Boys and Girls by Alice Munro - Essay Example

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(Add (Add (Add Date) “Boys and Girls" by Alice Munro Alice Munro’s specific approach to represent the prevalent gender-role influence in the society was visible throughout most of her literary works. The Ontario born Canadian fictional story writer, Munro was a great analyst of real-life situations with characterization of imaginary attributes that could correlate the representative models of the society…
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Boys and Girls by Alice Munro
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"Boys and Girls by Alice Munro"

Download file to see previous pages In “Boys and Girls”, the author highlights the story of a young girl, who had greater concern for her favorite horses, in the first person narrative. The girl, though very young, helped her father in his farming work mainly by caring for the horses. The internal conflicts of the girls start when he father decides to kill the old horse to feed his foxes. In an attempt to save the horse from death, she lets it free and waits fearfully for her father’s response on finding that she was the culprit behind the escape of the horse. The story develops from there with her little brother’s enthusiasm to get the horse chased back home with the help of a hired hunter. Most parts of the book represent the author’s concern over the societies that undermine the roles of women in active social life. As Martin comments, “it is not a funny story, but in fact, a poignant comedy” (45). In a situation of the story, when her brother tells everyone during a dinner that the girl was the reason behind the missing of the horse, her father replies by saying “Never mind, she’s only a girl”. ...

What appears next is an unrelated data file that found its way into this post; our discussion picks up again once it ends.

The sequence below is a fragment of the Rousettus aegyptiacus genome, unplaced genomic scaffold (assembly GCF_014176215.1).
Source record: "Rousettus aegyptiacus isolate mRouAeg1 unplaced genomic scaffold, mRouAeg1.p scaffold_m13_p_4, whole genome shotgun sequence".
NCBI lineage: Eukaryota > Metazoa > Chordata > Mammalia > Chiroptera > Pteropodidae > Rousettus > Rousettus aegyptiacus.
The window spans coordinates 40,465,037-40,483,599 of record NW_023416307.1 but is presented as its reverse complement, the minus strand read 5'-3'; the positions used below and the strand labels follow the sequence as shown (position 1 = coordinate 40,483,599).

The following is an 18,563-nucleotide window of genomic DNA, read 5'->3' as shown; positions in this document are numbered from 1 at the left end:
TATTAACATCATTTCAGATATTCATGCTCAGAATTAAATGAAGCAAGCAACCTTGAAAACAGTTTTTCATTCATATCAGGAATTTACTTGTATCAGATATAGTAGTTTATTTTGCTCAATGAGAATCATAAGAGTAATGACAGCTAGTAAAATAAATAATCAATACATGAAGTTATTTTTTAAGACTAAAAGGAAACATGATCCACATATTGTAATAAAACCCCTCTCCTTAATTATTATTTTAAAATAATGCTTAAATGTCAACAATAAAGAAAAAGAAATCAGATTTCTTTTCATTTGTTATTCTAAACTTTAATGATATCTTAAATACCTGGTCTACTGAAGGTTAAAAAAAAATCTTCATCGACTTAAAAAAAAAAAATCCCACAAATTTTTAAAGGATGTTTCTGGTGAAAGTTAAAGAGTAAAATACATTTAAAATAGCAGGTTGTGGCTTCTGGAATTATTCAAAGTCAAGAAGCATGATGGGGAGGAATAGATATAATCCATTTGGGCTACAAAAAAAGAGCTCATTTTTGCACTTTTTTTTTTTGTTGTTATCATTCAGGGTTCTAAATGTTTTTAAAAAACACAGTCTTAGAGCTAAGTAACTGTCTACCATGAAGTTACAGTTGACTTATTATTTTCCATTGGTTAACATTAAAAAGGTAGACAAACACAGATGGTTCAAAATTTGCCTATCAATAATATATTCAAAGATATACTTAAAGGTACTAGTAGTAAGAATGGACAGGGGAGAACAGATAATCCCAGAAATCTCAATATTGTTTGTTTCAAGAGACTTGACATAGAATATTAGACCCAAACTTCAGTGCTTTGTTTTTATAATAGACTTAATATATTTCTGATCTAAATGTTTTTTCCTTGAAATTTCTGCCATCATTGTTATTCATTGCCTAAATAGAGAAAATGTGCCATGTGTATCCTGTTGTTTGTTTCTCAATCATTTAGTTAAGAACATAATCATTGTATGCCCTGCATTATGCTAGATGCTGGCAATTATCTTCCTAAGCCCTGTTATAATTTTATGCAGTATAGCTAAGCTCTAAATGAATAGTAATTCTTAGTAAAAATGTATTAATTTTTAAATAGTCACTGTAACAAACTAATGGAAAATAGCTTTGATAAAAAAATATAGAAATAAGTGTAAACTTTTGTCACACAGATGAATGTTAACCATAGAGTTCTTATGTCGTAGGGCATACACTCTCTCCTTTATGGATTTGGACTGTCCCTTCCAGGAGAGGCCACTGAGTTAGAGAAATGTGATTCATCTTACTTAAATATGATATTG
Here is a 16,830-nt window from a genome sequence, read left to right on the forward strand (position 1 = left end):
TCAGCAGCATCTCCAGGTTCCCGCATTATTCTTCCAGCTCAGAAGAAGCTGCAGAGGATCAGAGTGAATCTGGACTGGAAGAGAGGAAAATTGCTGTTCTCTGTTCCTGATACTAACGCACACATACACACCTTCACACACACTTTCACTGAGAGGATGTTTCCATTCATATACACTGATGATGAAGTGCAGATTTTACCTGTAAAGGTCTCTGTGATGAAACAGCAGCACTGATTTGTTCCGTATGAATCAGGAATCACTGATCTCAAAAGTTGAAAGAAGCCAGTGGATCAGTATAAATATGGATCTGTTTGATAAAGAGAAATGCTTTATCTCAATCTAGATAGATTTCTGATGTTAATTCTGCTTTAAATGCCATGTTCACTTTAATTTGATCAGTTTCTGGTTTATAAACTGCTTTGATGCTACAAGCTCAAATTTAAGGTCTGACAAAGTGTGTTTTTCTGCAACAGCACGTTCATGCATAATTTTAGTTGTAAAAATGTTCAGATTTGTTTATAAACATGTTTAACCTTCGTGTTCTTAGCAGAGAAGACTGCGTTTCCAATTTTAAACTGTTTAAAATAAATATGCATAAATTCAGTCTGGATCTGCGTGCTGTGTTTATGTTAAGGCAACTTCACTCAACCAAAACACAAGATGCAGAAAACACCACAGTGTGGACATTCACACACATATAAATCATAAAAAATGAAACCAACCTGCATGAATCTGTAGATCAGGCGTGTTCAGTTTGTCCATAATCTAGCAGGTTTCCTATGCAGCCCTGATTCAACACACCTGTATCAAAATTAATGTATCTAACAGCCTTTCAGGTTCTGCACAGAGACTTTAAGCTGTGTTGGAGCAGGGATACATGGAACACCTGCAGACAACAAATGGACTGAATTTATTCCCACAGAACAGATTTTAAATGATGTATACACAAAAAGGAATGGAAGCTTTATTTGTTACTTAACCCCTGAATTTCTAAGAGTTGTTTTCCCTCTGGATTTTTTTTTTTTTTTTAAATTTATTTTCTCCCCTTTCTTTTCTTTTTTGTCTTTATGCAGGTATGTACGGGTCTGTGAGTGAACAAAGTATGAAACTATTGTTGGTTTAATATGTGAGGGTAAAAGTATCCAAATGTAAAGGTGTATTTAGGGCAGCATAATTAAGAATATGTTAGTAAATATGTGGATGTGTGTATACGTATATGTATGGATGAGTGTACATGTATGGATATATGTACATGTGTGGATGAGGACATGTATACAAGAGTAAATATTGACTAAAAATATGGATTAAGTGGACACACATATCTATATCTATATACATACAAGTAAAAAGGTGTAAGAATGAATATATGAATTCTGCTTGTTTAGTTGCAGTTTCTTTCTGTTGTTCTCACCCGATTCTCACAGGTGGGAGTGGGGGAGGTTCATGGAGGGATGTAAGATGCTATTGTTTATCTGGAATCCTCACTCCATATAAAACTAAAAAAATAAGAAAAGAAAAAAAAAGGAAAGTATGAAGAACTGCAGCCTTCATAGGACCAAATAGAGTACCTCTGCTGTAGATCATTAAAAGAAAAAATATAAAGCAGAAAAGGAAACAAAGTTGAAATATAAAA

The siblings were given a room to share in the home with a number of safety instructions from their father. As Hooper reflects, “Boys and Girls returns readers to an already familiar Munro place where mother’s sphere of things is boring and repressive…” (12). The author expresses the ways in which boys enjoyed more social freedom than girls in a family. Girls had to fear almost all factors ranging from darkness to strangers in her time. When the decision making was a question before their life, it was always a conflicting situation between the prospects of parental approval and social acceptance. As Munro writes, even when she had to see the way her father shot the horse with the help of his farm hand, she only told her brother “Now, you have seen how they shoot a horse.” This expression shows the acquired numbness of the author from the experiences of her childhood in which she used to witness her father engaging in the trade of animal husbandry that involved killing of animals for money. In another context when her father says to her mother with a blood stained appearance that he had shot old Flora, the mare, her mother replied saying “Well, I don’t want to hear about it, and don’t come to my table like that.” This expression sounds the general disagreement among women with the ‘killing business’. While focusing more on the protagonist, the author can be seen to have given little significance to her name – to a great extent, it may be because of the influences of her own childhood experiences of low self esteem forced by the over preference prevailed in common families of her society. In the story, the girl is critically disregarded by her family members after the birth of her brother. She was treated ...Download file to see next pagesRead More
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